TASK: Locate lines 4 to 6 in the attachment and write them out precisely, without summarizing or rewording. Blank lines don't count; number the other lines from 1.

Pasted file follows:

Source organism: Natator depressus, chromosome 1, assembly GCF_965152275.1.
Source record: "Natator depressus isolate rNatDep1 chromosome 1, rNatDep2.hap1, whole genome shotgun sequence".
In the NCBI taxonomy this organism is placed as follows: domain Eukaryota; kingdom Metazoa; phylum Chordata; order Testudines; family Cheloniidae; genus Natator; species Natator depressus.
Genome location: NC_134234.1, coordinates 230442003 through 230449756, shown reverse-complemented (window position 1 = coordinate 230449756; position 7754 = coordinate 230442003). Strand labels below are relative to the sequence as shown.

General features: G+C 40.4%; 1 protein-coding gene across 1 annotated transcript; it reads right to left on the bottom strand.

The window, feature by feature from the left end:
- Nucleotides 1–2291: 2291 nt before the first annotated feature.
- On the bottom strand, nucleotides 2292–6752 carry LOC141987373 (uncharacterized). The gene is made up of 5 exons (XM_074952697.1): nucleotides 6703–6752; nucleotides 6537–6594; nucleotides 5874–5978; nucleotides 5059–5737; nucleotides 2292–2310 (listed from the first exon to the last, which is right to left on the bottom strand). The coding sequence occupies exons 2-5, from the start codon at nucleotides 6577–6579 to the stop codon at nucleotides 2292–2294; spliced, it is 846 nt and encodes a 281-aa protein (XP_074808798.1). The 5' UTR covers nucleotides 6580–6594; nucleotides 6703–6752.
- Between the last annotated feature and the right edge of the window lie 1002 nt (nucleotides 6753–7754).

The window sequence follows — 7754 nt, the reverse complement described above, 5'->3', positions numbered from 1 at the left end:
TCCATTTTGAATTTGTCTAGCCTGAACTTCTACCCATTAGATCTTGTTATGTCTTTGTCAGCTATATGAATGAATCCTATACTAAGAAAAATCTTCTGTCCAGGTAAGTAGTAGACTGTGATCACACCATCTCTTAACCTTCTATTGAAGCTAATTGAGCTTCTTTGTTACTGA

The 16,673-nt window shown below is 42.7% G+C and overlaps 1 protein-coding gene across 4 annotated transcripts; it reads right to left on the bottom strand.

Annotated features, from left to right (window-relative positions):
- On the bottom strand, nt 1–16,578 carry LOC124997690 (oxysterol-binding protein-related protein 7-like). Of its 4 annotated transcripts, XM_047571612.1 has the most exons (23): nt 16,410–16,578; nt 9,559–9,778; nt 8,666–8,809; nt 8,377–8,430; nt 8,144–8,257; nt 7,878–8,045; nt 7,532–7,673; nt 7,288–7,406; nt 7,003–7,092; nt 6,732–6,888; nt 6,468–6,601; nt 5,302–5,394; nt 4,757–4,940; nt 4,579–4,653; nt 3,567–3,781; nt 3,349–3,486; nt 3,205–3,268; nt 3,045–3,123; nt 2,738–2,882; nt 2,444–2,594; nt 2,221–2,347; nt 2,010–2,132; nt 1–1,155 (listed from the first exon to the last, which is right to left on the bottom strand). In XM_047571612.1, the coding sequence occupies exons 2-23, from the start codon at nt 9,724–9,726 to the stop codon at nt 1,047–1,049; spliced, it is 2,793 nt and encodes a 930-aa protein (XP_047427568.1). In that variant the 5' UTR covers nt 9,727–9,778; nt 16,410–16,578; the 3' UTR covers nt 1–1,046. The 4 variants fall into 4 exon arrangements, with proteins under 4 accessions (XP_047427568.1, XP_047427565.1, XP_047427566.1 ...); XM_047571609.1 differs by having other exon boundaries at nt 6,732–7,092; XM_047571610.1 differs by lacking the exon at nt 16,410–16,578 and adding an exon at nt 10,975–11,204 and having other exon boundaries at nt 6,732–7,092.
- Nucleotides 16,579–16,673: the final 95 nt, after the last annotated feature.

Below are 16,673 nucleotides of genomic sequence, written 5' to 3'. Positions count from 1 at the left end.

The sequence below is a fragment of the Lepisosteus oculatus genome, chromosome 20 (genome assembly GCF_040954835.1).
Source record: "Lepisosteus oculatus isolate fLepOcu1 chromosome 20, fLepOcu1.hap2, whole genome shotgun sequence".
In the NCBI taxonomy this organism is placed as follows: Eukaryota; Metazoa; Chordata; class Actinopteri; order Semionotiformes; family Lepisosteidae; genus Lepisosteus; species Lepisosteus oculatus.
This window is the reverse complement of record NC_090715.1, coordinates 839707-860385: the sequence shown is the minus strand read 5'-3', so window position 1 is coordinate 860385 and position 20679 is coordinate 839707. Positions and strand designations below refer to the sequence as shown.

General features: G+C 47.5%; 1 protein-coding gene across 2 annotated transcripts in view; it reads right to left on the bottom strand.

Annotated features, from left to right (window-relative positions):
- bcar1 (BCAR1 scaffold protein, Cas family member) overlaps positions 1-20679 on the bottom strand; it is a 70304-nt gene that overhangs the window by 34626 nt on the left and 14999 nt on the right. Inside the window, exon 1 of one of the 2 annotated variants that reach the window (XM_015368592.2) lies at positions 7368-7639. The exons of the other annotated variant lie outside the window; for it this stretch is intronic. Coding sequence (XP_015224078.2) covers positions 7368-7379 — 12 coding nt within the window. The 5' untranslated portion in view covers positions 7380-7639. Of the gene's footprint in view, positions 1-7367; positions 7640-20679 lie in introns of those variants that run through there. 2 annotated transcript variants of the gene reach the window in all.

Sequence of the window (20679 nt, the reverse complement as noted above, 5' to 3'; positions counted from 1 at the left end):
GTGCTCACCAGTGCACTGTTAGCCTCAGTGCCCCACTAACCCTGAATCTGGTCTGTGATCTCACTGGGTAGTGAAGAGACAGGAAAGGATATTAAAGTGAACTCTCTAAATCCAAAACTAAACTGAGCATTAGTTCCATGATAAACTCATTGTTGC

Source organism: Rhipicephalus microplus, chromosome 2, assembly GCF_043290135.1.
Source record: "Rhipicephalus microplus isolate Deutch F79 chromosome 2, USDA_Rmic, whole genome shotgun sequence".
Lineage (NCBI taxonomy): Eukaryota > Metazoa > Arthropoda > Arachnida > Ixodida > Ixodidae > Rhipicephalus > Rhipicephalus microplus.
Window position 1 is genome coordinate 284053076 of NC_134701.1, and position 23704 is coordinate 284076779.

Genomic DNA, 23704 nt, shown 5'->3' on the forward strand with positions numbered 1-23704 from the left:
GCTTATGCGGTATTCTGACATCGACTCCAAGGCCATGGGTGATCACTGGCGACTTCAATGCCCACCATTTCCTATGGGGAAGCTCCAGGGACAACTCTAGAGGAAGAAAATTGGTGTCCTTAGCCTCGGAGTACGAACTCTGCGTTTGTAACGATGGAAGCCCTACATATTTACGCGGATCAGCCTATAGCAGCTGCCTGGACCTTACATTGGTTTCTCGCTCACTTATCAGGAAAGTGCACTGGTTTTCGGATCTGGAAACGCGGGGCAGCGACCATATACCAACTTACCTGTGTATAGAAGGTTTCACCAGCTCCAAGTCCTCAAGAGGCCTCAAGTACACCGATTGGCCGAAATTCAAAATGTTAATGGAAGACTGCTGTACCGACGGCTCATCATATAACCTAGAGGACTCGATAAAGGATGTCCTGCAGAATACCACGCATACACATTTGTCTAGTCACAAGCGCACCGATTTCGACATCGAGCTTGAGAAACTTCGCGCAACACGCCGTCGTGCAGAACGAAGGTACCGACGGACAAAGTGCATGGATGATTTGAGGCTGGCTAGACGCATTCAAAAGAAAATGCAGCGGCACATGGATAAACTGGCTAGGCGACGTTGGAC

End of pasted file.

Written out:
Genome location: NC_134234.1, coordinates 230442003 through 230449756, shown reverse-complemented (window position 1 = coordinate 230449756; position 7754 = coordinate 230442003). Strand labels below are relative to the sequence as shown.

General features: G+C 40.4%; 1 protein-coding gene across 1 annotated transcript; it reads right to left on the bottom strand.

The window, feature by feature from the left end: